FBI Identifies L.A. Airport Gunman

Police sharpshooters station themselves on the roof of a parking garage across from the international terminal with an El Al airplane at left, July 4, 2002 at Los Angeles International Airport. A gunman shot and killed two people when he opened fire on Thursday at the El Al Israeli airline desk at Los Angeles International airport. REUTERS

Authorities say the gunman who opened fire at the Israeli national airline's ticket counter at Los Angeles International Airport on the Fourth of July was an Egyptian immigrant who lived just south of Los Angeles and worked as a limousine driver.

Authorities say Hesham Mohamed Hadayet, 41, of Irvine, Calif., was armed with guns and a knife, shot and killed two people and wounded four others at the El Al airline ticket counter before being shot to death himself by an El Al security guard.

Authorities say there is no evidence he knew any of his victims.

CBS Radio News Correspondent Steve Futterman reports the identity of the gunman was released early Friday as FBI agents searched his home in Irvine, which they said had a sign on the door saying: "Read the Koran."

The FBI says Hadayet, who also goes by the last name Ali, came to the United States from Egypt ten years ago and is a legal resident.

FBI spokesman Matt McLaughlin says the motive remains unclear and there is no evidence anyone else was involved.

"We've never said it's not terrorism," said McLaughlin. "We can't rule that out, but there's nothing to indicate terrorism at this point."

The FBI spokesman suggested that the attack might fall into the category of a hate crime and said the man was heavily armed.

"He had extra ammunition and magazines ready to go," said McLaughlin. "If they hadn't taken him down many more lives could have been lost."

An official at the Israeli Consulate in Los Angeles said Thursday that the date and target of the attack are no coincidence.

"We think they chose El Al for a reason," Meraz Sharhar told CBS News. "We think they chose the Fourth of July for a reason, but we're still trying to figure out the details."

In Jerusalem, Israel's Transport Minister Efraim Sneh said the attack appears to be the work of ''terrorists.''

"Organizations, primarily Islamic extremist organizations, are planning to hit Israeli targets outside (Israel). And an airport is a preferred target," Sneh told Israel's Army Radio in an interview Thursday. "We believe we are talking about a terrorist attack."

Friday, an El Al official reported another incident, but there is no indication at this time whether it is connected in any way to the attack in Los Angeles or something else. CBS News Correspondent Robert Berger says the official said that a missile exploded at a distance from an El Al plane flying Thursday night on a flight from Tel Aviv to Moscow. No other details - including the exact time and location of the incident were given - but the official says there was no damage and no one was injured.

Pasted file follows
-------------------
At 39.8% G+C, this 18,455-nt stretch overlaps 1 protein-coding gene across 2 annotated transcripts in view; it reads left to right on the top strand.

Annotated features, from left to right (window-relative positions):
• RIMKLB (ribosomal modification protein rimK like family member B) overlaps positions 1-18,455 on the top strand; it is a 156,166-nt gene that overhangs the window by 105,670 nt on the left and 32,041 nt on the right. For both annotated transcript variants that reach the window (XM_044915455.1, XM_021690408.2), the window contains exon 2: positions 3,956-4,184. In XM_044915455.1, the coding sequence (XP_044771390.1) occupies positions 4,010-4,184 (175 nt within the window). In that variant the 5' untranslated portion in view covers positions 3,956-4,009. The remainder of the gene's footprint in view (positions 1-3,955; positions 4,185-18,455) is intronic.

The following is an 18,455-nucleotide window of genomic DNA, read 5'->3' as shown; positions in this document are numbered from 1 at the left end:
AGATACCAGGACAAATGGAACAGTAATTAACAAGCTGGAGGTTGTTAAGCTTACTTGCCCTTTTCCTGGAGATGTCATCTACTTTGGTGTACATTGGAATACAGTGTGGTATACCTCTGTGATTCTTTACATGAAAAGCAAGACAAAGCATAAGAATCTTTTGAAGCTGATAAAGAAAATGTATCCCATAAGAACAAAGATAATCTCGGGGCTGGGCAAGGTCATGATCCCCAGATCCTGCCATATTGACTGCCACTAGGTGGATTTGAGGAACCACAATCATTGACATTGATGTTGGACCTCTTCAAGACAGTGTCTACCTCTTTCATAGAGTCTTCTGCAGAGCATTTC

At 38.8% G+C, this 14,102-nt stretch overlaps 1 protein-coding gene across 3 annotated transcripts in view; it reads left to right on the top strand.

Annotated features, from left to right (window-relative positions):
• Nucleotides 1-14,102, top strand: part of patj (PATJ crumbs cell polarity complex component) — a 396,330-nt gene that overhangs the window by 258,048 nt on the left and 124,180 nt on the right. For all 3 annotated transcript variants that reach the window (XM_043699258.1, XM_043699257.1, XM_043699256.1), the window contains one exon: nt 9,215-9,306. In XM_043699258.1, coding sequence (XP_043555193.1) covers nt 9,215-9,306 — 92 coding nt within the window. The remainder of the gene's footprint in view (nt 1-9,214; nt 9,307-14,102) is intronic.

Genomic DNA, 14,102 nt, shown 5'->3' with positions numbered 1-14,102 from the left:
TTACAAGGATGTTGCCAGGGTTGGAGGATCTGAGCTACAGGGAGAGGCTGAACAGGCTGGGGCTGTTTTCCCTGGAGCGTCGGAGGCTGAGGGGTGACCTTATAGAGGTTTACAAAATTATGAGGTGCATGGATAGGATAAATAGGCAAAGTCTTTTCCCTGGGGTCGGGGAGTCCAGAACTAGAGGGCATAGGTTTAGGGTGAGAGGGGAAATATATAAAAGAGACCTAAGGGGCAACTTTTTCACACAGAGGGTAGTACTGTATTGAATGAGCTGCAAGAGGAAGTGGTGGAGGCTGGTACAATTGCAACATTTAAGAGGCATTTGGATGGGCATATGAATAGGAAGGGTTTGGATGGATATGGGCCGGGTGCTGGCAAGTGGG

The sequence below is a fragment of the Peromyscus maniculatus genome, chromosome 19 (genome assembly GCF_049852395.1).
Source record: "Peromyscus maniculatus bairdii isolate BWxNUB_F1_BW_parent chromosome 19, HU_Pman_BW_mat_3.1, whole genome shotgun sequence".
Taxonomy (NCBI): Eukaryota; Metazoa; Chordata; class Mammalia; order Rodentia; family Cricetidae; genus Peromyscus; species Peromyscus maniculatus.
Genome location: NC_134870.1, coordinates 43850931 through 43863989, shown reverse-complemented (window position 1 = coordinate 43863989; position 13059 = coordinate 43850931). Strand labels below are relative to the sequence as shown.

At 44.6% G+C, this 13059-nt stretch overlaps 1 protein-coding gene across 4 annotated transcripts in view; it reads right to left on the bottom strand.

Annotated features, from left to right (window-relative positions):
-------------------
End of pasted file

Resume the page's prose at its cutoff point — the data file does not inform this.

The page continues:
In Irvine, Calif., late Thursday and early Friday, police searching Hadayet's neighborhood in suburban Orange County were unable to find his wife and two children. Irvine police Lt. Sam Allevato says neighbors told police the woman and children are in Egypt. A car at the apartment was searched.

Earlier, police searched the car Hadayet is believed to have used to drive to the airport - found late Thursday night in an airport parking garage - where the bomb squad was called as a precaution because the car's contents were unknown.

An evacuation was also ordered. Police said later that neither explosives nor anything else unusual was found in the black Mercedes.

In Irvine, Allevato declined to say what police saw in the apartment, one of three units in the small building.

Ron Iden, assistant director of the Los Angeles FBI office, says the gunman walked into the airport terminal Thursday morning with a .45-caliber semiautomatic Glock pistol, a 9 mm handgun and a six-inch knife, but carrying no identification.

Four other people were injured, including two El Al security guards.

Thousands were evacuated from the international terminal, although the Federal Aviation Administration said domestic arrivals and departures continued to operate normally, and the international terminal reopened after 9 p.m.

The shootout happened with security on high alert around the country for a possible terrorist attack on Independence Day. It sent passengers ducking behind counters and hiding in airport offices. The ticket counter was about 100 yards from the nearest security checkpoint.